The tour should start at the Salinas Pueblo Missions National Monument Visitors Center at the headquarters in Mountainair. This is located one block west of the U.S. 60 and N M. 55 junction. The Visitors Center is open 9:00 AM - 5:00 PM daily. Phone: 575-847-2585. Once you are finished at the Visitors Center and have armed yourself with maps and information, head nine miles west of Mountainair on US 60 and one-half mile north on N.M. 513 to Abo.
The unexcavated pueblo ruins at Abo date back to the 1300s though there is evidence that Mogollon pit house builders had occupied the area beginning around 1150 AD.
Located in a pass that opens to the Rio Grande Valley, this was a major trading center for the area. Fray Francisco Fonte built a small church at Abo beginning in about 1622. Then in 1629, Francisco de Acevedo, who was assigned to the Salinas district by officials in Santa Fe, enlarged the Mission of San Gregorio de Abo to reflect its importance as the headquarters church of the Salinas district.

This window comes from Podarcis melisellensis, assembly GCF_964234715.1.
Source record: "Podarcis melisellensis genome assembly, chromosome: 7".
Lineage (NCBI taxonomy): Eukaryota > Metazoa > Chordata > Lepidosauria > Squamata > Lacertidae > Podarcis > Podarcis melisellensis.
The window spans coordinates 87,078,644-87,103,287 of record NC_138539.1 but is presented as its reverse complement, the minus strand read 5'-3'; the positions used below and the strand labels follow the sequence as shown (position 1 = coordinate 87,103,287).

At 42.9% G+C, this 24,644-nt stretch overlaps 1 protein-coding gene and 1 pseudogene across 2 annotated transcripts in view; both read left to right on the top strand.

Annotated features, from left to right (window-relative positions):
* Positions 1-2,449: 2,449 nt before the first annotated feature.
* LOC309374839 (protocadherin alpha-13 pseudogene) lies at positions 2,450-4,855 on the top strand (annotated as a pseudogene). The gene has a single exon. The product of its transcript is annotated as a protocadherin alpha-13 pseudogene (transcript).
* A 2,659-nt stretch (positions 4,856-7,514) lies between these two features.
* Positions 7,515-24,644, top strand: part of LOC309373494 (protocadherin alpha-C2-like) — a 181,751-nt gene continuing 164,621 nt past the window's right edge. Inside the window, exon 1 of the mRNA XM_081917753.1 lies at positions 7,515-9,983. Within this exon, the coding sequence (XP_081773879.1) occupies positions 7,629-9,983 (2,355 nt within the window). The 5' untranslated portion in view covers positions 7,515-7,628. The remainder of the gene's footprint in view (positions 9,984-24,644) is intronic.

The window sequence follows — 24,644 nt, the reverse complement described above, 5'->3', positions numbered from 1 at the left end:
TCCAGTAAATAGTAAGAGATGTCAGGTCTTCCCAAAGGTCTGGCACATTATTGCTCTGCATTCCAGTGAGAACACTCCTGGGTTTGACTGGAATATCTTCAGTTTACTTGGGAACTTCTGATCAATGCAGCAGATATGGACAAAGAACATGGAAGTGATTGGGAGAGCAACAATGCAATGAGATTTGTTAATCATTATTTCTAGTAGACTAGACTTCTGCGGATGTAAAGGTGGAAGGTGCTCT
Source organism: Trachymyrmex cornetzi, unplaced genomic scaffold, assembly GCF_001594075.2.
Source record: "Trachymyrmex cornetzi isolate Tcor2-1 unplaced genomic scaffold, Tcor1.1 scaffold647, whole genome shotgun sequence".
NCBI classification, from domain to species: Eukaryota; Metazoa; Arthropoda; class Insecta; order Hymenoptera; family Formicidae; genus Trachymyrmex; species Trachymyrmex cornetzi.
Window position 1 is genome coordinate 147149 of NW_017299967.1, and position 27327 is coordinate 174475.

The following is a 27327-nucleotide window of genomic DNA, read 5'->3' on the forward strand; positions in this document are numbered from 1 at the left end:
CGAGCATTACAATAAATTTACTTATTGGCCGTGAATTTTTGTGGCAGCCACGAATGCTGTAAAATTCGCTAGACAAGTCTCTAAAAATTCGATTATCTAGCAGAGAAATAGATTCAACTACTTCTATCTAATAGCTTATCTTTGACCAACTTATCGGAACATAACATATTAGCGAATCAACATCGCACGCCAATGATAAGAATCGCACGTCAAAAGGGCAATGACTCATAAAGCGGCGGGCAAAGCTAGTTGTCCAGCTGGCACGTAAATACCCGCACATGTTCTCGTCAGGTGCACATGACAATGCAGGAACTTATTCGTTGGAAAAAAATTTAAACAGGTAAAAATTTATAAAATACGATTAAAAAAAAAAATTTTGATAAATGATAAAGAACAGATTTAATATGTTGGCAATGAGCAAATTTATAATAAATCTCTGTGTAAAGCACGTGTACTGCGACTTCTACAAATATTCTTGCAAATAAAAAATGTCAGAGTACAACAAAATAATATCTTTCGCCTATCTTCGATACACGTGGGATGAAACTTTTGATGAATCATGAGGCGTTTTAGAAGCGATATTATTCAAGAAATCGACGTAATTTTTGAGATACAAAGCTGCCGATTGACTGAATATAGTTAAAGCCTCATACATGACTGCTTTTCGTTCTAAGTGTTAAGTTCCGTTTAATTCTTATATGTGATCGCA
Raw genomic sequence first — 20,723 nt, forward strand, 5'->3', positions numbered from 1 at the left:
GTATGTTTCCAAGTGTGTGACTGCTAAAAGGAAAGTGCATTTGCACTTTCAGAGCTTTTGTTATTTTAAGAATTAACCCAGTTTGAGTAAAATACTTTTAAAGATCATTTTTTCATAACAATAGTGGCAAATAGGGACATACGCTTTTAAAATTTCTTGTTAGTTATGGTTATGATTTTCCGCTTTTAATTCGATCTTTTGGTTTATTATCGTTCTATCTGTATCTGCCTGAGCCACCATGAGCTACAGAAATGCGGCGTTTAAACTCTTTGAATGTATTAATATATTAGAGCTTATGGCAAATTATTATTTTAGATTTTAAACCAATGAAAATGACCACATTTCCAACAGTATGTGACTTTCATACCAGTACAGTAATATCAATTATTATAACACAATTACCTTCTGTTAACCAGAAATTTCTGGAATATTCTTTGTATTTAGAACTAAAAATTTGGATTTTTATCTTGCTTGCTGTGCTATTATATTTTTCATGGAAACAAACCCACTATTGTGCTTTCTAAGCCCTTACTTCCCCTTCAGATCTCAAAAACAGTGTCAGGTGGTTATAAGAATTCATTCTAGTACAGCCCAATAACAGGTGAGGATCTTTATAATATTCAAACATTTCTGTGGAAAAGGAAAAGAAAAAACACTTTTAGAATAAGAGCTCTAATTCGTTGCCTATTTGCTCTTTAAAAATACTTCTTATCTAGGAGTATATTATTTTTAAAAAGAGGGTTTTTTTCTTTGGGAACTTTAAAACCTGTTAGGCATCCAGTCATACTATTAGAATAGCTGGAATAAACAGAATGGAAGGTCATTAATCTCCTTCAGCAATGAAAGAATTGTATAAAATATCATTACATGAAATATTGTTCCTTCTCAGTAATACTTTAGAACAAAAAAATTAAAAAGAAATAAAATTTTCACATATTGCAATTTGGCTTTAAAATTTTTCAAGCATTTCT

This church, which was completed in 1659, employs buttresses on the 40-foot high walls. It is one of the few remaining examples of medieval architecture in the United States.
At Abó and at Quarai, kivas or underground ceremonial chambers were built in the patios of the conventos. The presence of both Christian and Pueblo sacred buildings and symbols indicates that both belief systems were being maintained at these sites.
For detailed information on this Mission follow the link below ...
Quari is located eight miles north of Mountainair near the village of Punta de Aqua on N.M. 55.